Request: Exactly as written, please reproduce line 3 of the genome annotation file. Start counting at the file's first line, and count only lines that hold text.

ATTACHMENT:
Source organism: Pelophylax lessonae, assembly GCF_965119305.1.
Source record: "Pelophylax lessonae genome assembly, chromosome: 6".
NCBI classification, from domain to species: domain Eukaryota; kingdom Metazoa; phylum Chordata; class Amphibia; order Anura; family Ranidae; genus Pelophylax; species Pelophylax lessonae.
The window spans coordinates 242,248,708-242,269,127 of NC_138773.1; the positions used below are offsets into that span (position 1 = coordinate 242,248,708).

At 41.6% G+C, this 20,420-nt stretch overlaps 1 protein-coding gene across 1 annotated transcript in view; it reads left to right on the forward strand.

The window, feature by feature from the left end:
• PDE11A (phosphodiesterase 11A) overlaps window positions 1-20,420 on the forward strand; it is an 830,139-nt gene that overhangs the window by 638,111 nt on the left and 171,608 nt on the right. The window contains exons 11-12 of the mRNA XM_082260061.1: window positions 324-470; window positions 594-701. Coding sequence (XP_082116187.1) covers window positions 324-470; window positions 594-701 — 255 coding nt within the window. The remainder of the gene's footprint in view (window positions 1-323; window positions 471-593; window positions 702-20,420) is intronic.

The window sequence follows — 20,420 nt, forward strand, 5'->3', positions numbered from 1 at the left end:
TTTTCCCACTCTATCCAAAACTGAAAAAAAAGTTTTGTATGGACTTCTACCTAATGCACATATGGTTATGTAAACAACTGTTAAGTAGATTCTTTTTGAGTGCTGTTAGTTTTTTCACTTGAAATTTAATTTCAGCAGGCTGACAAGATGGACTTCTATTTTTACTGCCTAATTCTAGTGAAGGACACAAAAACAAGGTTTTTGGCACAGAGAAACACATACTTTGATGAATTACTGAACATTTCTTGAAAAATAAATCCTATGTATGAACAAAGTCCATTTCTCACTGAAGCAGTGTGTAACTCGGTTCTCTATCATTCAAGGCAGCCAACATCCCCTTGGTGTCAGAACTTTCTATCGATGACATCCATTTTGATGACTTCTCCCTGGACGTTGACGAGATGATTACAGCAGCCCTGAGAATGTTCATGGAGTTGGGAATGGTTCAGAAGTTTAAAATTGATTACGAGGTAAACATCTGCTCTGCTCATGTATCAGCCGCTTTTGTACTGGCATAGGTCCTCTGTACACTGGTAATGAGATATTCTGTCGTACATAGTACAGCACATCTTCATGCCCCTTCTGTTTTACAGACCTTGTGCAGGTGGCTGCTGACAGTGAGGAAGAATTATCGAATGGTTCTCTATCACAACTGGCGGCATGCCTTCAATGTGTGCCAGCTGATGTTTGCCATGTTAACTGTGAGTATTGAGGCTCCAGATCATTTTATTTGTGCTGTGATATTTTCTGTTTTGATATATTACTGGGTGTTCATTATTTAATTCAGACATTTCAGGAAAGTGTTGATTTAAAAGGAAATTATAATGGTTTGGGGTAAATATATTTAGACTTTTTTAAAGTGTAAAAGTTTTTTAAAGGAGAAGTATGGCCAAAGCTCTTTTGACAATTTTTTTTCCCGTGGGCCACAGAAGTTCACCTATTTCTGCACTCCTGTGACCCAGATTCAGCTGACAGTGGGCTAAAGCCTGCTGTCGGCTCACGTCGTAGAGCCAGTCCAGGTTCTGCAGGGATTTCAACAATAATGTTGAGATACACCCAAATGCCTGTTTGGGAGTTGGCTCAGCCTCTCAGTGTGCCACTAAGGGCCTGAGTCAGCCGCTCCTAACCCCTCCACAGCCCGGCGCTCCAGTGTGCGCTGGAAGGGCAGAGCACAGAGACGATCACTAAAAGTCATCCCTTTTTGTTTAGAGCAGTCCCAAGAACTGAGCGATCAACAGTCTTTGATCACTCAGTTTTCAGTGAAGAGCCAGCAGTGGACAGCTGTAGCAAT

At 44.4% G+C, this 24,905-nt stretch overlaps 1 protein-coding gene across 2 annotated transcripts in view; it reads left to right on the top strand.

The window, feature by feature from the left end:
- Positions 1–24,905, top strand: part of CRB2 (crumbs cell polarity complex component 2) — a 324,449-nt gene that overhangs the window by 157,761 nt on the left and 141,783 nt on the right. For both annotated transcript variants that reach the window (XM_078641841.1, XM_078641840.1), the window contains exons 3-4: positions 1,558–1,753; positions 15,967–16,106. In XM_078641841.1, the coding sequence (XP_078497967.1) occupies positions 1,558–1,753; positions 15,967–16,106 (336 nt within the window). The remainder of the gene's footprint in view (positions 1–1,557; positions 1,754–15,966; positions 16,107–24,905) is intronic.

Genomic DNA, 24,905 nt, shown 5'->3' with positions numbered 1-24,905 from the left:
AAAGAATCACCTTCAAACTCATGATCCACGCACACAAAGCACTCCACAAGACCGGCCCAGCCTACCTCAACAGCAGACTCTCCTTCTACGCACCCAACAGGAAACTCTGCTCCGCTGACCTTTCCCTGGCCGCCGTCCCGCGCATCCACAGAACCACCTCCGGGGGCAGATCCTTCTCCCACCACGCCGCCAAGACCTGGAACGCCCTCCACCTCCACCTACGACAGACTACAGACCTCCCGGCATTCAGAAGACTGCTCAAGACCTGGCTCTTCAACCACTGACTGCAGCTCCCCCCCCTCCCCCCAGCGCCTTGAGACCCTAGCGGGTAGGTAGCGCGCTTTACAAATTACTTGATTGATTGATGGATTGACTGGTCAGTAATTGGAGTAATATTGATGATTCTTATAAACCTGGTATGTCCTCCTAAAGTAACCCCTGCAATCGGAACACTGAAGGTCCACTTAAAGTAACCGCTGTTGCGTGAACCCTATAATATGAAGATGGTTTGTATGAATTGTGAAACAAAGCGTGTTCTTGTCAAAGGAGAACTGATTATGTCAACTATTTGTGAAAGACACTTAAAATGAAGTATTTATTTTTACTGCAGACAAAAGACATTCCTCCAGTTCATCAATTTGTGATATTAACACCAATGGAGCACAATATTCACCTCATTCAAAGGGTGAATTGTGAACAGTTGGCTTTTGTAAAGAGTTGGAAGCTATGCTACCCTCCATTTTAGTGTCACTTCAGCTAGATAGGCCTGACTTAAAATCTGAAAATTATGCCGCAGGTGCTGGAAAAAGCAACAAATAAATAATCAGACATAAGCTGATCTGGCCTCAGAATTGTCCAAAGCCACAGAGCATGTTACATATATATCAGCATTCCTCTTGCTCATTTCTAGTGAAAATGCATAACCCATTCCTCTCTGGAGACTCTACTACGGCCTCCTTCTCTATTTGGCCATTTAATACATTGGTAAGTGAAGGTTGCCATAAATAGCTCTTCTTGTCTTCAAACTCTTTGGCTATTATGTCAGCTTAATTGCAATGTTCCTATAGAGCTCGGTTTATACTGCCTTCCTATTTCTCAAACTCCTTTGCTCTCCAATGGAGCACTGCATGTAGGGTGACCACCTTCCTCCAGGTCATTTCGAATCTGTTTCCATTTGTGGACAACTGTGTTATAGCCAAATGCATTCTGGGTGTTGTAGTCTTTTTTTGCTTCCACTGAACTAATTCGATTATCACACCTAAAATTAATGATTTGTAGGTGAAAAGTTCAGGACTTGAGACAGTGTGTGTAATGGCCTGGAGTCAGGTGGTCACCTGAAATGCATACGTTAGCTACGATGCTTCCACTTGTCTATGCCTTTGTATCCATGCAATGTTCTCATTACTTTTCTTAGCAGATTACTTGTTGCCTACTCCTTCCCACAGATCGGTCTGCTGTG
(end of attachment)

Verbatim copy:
NCBI classification, from domain to species: domain Eukaryota; kingdom Metazoa; phylum Chordata; class Amphibia; order Anura; family Ranidae; genus Pelophylax; species Pelophylax lessonae.